15 Off-grid homes that are as beautiful as they are eco-friendly

What is your idea of an off-grid home? We are almost sure that these next fifteen homes aren’t anything like what you might have imagined.

This first home is a stunning abode in rural Ontario, Canada. Sitting in the middle of a cornfield the home was designed to blend with the existing architecture of barn buildings already in the area. The extended porch gives you views like no other we have seen before.

This home with its sod roof might not look like much but the truth is, it harnesses old age wisdom. In Scandinavia seeing homes with a sod roof is not that uncommon, in fact this has been around for centuries. They help to stabilise a room and also provides insulation, negating the need for big heating systems. Lets be honest if it can survive centuries and the Scandinavian winter, it has to work.

The rustic Soleta zeroEnergy’s modular design (made from 97% recycled materials) offers a range of green options, but if you’re not ready to totally rough it, modern amenities are available. A geothermal water heating system, wind and solar power, water collection system, and LED lighting are just a few of the features that keep sustainability in mind.

Located in Colorado this stunning off-grid home has been partially constructed from shipping containers. The containers flank the sides of the main structure and house the bedrooms, kitchen, and office spaces. The home is partially solar-powered and built to maximize cooling and heating.

?Photo Credit: Mike Beauregard

Richard Carbonnier’s tubular, arctic cabin on Baffin Island in Nunavut, Canada was designed to be less intrusive on the land. The joined culvert structure can withstand high winds, and the pod-like foundation shifts when the permafrost does. Due to the tubular shape, heat is also circulated more efficiently. Solar panels, water recycling systems, wind turbines, and low-energy appliances give it that extra something.

“The Fab Lab House uses the resources of its environment — sun, water, and wind — to create a microclimate that passively optimizes the basic conditions of habitability.” That means the solar-powered, wooden home can be built anywhere you like.

The Stamp House tucked in the rainforest of North Queensland, Australia is a star. The six-pointed design juts out over the beachfront and is accessed by a walking bridge. Several areas of the disaster-proof home were left open to the environment, but the owners never have to worry about flooding or cyclone damage. The Stamp House has been designated as an official shelter by the National Parks and local agencies. A solar-powered roof and rainwater catchment system are some of the environmentally friendly design features.

Bellomo Architects’ House Arc is a 13 square meter and 1360 kilogram tough cookie. Those seeking compact, off-grid adventures should flock to the adorable modular construction, which is lightweight, but designed to withstand tropical storms. Bellomo Architects built it with disaster relief organizations in mind (it can be shipped in a box to those in need), but it’s perfect for anyone looking for a lifestyle change. House Arc is resilient, and the curvaceous, retro style — with large windows and eco goodies — makes it lovely to look at.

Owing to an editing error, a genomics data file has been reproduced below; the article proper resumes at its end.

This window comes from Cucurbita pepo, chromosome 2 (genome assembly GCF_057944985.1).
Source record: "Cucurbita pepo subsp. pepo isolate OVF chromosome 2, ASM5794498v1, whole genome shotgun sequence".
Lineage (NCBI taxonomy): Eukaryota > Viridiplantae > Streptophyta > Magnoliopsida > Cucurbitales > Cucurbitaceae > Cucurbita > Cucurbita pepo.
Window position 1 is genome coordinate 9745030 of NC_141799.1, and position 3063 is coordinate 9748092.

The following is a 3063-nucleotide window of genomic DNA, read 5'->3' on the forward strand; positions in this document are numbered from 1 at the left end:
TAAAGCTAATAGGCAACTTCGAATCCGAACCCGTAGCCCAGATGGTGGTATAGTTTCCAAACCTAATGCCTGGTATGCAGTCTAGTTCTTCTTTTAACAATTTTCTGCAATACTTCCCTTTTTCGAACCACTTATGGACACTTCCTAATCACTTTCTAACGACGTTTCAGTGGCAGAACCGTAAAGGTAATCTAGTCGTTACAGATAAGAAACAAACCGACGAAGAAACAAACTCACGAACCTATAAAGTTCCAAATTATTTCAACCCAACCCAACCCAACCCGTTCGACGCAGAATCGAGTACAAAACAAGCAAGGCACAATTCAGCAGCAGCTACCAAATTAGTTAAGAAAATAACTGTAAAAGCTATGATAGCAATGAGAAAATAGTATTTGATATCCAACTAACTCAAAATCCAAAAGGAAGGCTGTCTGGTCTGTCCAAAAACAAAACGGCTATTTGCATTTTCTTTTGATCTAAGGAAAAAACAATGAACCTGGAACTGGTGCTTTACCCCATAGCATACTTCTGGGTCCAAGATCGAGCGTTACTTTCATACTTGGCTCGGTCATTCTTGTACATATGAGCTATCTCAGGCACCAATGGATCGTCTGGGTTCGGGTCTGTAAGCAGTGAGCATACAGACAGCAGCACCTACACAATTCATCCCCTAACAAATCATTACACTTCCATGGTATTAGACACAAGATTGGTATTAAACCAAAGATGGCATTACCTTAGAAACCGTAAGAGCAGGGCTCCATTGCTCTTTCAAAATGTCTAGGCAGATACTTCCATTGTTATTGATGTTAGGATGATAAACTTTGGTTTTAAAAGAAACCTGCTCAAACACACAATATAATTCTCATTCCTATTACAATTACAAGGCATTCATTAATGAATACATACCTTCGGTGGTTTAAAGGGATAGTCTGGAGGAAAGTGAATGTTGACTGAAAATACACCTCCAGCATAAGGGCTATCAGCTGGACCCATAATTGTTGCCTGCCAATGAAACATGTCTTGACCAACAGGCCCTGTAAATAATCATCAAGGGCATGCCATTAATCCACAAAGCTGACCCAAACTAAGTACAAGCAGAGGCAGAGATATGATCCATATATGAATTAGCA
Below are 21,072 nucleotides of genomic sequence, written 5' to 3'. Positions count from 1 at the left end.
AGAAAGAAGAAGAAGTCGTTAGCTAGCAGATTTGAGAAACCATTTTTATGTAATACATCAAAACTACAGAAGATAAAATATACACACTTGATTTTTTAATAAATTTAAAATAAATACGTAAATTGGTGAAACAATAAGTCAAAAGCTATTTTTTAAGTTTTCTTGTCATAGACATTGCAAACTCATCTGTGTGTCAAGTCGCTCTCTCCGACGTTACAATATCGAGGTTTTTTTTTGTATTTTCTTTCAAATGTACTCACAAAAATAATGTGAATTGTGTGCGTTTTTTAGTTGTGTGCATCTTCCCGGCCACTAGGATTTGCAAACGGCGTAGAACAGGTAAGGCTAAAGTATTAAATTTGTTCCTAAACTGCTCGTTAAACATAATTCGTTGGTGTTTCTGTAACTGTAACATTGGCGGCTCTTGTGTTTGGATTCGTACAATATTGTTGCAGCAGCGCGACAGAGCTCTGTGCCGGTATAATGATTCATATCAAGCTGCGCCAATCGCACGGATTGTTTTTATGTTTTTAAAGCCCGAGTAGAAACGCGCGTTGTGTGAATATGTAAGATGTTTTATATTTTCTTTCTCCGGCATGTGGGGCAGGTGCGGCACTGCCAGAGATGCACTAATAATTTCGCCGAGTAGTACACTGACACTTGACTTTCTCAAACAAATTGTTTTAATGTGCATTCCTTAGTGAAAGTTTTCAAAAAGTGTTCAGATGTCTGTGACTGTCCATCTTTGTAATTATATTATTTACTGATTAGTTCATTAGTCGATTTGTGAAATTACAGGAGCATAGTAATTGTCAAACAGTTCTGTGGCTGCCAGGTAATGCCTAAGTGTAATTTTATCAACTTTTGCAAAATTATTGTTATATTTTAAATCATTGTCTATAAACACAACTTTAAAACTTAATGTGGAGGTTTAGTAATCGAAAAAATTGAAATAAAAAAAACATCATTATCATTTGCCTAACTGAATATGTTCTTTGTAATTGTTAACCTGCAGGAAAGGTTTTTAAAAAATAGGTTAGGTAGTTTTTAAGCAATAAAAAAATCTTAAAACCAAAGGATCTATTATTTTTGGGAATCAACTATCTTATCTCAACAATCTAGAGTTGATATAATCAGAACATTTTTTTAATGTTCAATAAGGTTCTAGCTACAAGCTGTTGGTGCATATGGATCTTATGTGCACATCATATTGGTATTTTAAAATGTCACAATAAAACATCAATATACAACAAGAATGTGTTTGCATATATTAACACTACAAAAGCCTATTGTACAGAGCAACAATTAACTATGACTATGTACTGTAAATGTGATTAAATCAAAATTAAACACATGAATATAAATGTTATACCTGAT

Meet ZeroHouse, the home in the middle of nowhere. If you’ve dreamed of remote living, but don’t want to put up with pesky hurricanes and flooding, fear not. The 60 square meter home can survive 225km/h winds, and the helical-anchor foundation system means you’re safe in water up to 3 meters deep. Solar power is stored in an onboard bank, so the home can sustain itself for a week without sunlight. Bring on the apocalypse! ZeroHouse also “hibernates” to conserve energy, has a water catchment system, and handles the homeowner’s needs like a rock star — a very eco-minded rock star.

Right now the JF-Kit House by Elii Architecture is an off-grid concept rather than a completed design, but it features some weird and exciting green options. There’s an energy-producing dance floor, a hand-cranked email station, a greenhouse that is watered by the sheer power of your thighs (we admit you will be doing squats to water the squash), and a hand-cranked kitchen. The firm calls these features “domestic fitness furniture.” The JF-Kit house puts you to work and is probably laughing at you while you pantomime a hamster in its wheel, but at least you will be in the best shape of your life!

We admit The Earthship community in the deserts of New Mexico might really be into aliens, but to be honest the sustainable homes they have built are amazing. The homes are built entirely from recycled and natural materials. Architect Michael Reynolds has built “independent vessels” across the globe. You can even grow fresh produce via indoor veggie beds.

“Smart as it is efficient, suitable for a family of four and a pet to live off the grid in comfort and contemporary style. It travels by train, truck, ship, airplane or helicopter, folded up and indistinguishable from any ordinary shipping container. Once it arrives, it unfolds rapidly to 44 square meters of self-contained, sophisticated living space with all the comforts of home.”

This woodsy cabin in Sullivan County, New York is an elegant, but eco-conscious getaway. Made from 100-year-old reclaimed barn wood, stone, and other natural materials, the off-grid bungalow has no water or electricity. The homeowners bathe in the nearby brook and use an outhouse with a composting toilet. The surrounding view is breathtaking.

Modern, minimalist design, and extreme eco-awareness. This home as a wind turbine, geothermal heat pump, radiant floor heating system, photovoltaics, and more.

Constructed with minimal impact to the existing trees, this Canadian tree house along Lake Muskoka features a swing and glowing, slatted design making it a playful woodland escape.

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